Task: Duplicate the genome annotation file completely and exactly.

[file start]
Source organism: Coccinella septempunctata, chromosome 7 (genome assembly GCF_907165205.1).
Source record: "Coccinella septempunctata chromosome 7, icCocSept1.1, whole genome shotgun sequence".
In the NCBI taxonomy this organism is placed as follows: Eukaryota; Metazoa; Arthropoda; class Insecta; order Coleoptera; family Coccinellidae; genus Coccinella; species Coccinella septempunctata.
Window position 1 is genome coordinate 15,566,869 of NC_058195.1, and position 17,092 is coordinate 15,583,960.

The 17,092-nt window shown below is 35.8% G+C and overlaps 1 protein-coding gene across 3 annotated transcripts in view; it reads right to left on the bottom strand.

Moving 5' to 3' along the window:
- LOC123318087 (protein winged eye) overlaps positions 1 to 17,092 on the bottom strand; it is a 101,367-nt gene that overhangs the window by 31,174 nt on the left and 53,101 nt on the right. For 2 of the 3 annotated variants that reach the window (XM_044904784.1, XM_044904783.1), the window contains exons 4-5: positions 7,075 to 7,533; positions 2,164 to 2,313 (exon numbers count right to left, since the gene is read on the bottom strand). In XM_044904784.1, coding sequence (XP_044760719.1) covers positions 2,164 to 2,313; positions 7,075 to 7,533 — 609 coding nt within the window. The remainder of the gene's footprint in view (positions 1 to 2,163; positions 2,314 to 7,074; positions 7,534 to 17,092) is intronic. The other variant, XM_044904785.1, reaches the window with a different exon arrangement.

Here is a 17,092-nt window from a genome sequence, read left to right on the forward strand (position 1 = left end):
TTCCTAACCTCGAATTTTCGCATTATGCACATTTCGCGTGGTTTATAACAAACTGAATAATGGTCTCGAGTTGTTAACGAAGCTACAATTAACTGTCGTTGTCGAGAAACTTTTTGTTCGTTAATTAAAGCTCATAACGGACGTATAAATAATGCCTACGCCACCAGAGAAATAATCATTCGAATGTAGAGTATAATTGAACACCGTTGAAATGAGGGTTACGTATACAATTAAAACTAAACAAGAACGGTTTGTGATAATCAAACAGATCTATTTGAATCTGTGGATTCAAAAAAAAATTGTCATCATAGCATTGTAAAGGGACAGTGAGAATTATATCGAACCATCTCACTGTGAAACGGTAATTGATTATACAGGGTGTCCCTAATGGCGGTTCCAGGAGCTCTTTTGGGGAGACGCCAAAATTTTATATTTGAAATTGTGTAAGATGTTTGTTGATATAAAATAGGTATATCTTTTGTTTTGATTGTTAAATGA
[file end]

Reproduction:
Source organism: Coccinella septempunctata, chromosome 7 (genome assembly GCF_907165205.1).
Source record: "Coccinella septempunctata chromosome 7, icCocSept1.1, whole genome shotgun sequence".
In the NCBI taxonomy this organism is placed as follows: Eukaryota; Metazoa; Arthropoda; class Insecta; order Coleoptera; family Coccinellidae; genus Coccinella; species Coccinella septempunctata.
Window position 1 is genome coordinate 15,566,869 of NC_058195.1, and position 17,092 is coordinate 15,583,960.

The 17,092-nt window shown below is 35.8% G+C and overlaps 1 protein-coding gene across 3 annotated transcripts in view; it reads right to left on the bottom strand.

Moving 5' to 3' along the window:
- LOC123318087 (protein winged eye) overlaps positions 1 to 17,092 on the bottom strand; it is a 101,367-nt gene that overhangs the window by 31,174 nt on the left and 53,101 nt on the right. For 2 of the 3 annotated variants that reach the window (XM_044904784.1, XM_044904783.1), the window contains exons 4-5: positions 7,075 to 7,533; positions 2,164 to 2,313 (exon numbers count right to left, since the gene is read on the bottom strand). In XM_044904784.1, coding sequence (XP_044760719.1) covers positions 2,164 to 2,313; positions 7,075 to 7,533 — 609 coding nt within the window. The remainder of the gene's footprint in view (positions 1 to 2,163; positions 2,314 to 7,074; positions 7,534 to 17,092) is intronic. The other variant, XM_044904785.1, reaches the window with a different exon arrangement.

Here is a 17,092-nt window from a genome sequence, read left to right on the forward strand (position 1 = left end):
TTCCTAACCTCGAATTTTCGCATTATGCACATTTCGCGTGGTTTATAACAAACTGAATAATGGTCTCGAGTTGTTAACGAAGCTACAATTAACTGTCGTTGTCGAGAAACTTTTTGTTCGTTAATTAAAGCTCATAACGGACGTATAAATAATGCCTACGCCACCAGAGAAATAATCATTCGAATGTAGAGTATAATTGAACACCGTTGAAATGAGGGTTACGTATACAATTAAAACTAAACAAGAACGGTTTGTGATAATCAAACAGATCTATTTGAATCTGTGGATTCAAAAAAAAATTGTCATCATAGCATTGTAAAGGGACAGTGAGAATTATATCGAACCATCTCACTGTGAAACGGTAATTGATTATACAGGGTGTCCCTAATGGCGGTTCCAGGAGCTCTTTTGGGGAGACGCCAAAATTTTATATTTGAAATTGTGTAAGATGTTTGTTGATATAAAATAGGTATATCTTTTGTTTTGATTGTTAAATGA